There is hardly any data on automatic power control in a CDMA network, and the data available comprises mainly theoretical analyses on the effect of APC on the operation of the CDMA cellular network. The present invention offers practical ways of realizing both automatic gain control and automatic power control at mobile stations in a CDMA network. The method of the invention is characterized in that a setpoint signal generated for automatic gain control of the receiver is used for amplitude or power control of the radio signal sent by the transmitter.
In the prior art networks, no special attention has hitherto been paid to different modes of realizing output power control of a mobile station; in FDMA and TDMA networks including this feature, the control has been performed by commands given by the base station. In the present invention, this power control, which is indispensable in CDMA networks for the above reasons, is thus performed independently at the mobile station, without loading the radio network and without causing signalling on account thereof.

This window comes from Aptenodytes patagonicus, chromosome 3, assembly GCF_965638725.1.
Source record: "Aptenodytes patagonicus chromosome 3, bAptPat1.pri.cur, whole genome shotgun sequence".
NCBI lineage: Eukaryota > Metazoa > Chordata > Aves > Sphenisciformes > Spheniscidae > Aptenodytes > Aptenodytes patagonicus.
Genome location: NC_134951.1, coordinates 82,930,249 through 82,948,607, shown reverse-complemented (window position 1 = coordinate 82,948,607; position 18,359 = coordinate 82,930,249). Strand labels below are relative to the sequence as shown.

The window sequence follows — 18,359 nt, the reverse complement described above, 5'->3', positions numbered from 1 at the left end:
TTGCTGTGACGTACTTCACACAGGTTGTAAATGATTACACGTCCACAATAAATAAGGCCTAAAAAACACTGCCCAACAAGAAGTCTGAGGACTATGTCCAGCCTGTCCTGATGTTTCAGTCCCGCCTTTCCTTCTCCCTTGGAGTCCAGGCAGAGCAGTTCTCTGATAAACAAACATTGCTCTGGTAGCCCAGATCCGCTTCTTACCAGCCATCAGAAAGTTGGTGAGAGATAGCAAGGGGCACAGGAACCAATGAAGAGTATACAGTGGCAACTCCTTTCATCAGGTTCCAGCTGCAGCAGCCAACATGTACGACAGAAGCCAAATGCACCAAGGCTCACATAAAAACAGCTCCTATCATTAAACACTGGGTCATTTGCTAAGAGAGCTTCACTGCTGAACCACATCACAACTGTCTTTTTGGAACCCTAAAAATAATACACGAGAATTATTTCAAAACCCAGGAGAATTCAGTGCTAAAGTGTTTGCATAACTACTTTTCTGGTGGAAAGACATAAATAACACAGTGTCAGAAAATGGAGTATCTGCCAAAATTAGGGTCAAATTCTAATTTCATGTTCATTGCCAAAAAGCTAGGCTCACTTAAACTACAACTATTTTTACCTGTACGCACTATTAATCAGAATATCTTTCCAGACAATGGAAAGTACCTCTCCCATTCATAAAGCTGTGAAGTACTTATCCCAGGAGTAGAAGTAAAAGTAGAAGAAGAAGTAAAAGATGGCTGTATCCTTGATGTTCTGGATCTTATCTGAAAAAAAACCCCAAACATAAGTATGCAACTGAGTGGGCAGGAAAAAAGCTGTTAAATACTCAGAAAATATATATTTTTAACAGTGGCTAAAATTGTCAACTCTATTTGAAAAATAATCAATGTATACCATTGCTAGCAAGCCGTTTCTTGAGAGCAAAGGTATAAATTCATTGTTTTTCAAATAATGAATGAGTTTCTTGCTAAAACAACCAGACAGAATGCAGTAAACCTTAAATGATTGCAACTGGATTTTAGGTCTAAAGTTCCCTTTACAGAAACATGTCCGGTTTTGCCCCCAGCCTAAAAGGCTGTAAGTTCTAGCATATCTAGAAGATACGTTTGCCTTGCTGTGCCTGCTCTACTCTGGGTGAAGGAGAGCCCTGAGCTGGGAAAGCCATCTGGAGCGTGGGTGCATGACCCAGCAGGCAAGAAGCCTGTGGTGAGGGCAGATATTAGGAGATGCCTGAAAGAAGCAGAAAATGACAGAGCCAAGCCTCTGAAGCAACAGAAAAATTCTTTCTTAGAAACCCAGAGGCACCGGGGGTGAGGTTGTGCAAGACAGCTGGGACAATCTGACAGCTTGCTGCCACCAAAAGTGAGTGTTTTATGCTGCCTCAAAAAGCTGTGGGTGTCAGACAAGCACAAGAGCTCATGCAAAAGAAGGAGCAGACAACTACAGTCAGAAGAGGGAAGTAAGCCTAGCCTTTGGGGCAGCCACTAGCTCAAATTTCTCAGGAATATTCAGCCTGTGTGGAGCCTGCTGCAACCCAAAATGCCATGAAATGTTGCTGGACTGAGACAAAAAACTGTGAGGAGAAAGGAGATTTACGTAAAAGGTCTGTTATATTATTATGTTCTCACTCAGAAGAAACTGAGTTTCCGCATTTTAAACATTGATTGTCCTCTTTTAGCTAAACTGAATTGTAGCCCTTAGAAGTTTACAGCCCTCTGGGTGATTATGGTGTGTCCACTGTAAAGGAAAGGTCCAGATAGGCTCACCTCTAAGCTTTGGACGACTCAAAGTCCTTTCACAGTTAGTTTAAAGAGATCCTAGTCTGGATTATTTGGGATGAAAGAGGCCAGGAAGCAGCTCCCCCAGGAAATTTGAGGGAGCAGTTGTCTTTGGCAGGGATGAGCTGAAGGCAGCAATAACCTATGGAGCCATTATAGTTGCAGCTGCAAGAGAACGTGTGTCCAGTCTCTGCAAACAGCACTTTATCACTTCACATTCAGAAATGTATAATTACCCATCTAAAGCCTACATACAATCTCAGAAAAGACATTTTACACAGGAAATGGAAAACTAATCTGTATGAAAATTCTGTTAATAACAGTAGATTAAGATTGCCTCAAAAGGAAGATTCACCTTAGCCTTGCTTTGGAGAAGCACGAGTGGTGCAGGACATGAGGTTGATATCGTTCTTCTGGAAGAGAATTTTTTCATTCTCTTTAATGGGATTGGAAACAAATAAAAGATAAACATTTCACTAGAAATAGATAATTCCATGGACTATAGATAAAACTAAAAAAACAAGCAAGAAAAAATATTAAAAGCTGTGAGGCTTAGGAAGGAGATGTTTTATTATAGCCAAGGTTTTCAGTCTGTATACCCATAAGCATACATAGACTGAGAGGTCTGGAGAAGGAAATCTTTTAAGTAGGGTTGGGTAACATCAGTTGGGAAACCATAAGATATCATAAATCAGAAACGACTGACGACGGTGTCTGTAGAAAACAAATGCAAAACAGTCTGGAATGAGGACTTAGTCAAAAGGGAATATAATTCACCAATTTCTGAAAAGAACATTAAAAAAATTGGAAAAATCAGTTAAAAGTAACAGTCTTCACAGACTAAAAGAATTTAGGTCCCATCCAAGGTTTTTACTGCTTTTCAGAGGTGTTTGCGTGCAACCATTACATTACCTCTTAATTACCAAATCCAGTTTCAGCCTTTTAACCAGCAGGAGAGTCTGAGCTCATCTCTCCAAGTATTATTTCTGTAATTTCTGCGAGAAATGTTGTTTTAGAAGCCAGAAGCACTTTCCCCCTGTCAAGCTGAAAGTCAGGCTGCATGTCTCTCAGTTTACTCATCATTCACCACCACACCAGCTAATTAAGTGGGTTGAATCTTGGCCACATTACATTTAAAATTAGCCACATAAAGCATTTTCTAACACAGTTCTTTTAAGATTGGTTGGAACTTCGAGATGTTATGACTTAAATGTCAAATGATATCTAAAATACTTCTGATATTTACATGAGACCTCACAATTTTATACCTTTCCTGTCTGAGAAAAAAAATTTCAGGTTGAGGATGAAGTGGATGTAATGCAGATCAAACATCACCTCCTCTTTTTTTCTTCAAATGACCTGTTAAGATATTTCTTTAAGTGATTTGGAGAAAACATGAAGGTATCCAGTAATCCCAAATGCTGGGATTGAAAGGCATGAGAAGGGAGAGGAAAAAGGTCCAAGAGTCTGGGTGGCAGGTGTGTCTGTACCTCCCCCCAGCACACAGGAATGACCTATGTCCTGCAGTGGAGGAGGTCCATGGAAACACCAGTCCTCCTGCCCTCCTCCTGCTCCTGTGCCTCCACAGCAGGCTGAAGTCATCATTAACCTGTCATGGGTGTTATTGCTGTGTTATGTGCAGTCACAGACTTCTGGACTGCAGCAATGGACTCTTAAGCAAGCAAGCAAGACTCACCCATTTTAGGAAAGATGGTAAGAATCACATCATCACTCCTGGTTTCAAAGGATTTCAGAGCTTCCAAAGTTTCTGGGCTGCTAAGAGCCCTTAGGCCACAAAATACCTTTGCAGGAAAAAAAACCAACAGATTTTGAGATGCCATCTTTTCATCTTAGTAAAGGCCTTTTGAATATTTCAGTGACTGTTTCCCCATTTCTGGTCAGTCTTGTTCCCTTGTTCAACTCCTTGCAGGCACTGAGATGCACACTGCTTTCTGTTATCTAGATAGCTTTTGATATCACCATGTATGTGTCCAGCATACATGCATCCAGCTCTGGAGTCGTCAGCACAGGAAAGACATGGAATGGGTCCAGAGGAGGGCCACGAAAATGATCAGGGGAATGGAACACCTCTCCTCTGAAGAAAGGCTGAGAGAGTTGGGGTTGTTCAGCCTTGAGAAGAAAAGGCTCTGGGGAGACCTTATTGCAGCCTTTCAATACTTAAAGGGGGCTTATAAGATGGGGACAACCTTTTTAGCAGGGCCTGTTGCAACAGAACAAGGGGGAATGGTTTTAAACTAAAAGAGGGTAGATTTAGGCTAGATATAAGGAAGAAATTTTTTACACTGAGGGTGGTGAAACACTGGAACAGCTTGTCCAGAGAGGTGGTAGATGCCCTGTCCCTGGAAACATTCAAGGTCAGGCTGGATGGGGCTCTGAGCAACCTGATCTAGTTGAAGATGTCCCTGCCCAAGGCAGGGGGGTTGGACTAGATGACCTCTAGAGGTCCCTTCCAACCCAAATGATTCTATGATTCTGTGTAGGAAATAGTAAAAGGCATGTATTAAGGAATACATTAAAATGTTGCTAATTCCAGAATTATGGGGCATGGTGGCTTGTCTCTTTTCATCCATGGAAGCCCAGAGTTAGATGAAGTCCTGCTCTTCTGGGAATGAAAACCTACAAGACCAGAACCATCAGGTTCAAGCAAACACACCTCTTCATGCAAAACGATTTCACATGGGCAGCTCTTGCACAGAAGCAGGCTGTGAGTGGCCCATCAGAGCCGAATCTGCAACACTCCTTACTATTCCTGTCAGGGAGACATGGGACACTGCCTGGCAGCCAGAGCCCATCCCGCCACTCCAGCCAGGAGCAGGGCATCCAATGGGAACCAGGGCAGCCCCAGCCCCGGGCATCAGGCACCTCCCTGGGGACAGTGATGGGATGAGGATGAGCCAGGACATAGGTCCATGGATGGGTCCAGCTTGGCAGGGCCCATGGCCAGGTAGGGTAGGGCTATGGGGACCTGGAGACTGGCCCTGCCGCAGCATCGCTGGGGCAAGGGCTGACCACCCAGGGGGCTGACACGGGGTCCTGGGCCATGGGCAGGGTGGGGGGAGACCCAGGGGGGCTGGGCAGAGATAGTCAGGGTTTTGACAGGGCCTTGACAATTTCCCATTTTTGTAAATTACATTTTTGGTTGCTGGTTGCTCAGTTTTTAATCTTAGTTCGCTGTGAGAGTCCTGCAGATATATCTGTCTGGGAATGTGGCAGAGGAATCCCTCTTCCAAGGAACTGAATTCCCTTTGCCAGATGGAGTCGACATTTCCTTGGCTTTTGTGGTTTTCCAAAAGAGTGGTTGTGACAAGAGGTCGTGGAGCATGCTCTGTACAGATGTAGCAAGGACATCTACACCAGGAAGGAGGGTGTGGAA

The method of the invention can be applied for instance in
mobile stations of CDMA cellular telephone systems;
cordless local area networks (LAN) operating on the CDMA principle;
fire, burglar, theft and similar alarm systems operating on the CDMA principle.
The automatic transmission power control concept of the invention is also suitable for use in diversity receivers.